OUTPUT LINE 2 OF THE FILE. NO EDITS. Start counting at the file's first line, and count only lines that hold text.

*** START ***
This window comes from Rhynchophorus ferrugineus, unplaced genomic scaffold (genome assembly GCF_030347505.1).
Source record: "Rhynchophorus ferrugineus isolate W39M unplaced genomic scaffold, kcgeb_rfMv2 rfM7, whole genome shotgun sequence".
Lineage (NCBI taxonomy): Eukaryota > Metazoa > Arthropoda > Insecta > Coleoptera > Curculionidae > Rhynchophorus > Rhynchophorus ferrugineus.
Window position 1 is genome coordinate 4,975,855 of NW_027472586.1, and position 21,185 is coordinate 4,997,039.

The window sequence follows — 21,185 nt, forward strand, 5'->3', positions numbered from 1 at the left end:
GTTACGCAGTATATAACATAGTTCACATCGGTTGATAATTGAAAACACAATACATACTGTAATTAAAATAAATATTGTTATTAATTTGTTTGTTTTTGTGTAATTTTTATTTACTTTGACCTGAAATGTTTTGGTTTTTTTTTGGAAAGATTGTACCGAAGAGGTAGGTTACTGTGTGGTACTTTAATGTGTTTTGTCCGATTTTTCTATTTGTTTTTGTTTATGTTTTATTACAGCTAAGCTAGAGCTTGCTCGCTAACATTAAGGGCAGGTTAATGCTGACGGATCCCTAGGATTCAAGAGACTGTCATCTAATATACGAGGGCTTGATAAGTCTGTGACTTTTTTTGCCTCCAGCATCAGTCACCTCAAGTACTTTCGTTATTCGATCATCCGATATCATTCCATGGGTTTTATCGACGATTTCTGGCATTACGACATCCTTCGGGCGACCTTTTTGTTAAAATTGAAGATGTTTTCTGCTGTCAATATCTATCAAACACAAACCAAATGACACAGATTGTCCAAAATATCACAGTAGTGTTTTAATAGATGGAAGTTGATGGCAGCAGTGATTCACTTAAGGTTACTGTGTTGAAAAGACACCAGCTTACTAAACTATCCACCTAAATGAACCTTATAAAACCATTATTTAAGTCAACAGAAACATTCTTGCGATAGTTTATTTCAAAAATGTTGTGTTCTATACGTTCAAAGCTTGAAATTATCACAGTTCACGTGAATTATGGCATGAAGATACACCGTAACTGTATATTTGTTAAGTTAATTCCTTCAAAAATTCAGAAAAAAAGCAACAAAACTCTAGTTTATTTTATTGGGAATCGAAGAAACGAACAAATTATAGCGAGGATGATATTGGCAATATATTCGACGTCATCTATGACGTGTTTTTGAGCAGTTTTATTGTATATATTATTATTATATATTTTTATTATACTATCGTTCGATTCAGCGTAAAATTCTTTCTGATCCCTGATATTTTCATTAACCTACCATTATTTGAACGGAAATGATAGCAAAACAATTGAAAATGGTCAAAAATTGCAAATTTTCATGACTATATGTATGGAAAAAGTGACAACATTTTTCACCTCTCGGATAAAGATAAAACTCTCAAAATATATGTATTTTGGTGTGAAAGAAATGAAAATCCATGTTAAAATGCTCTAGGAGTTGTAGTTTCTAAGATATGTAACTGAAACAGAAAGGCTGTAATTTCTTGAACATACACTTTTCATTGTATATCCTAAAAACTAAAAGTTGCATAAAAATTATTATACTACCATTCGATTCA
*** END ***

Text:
Source record: "Rhynchophorus ferrugineus isolate W39M unplaced genomic scaffold, kcgeb_rfMv2 rfM7, whole genome shotgun sequence".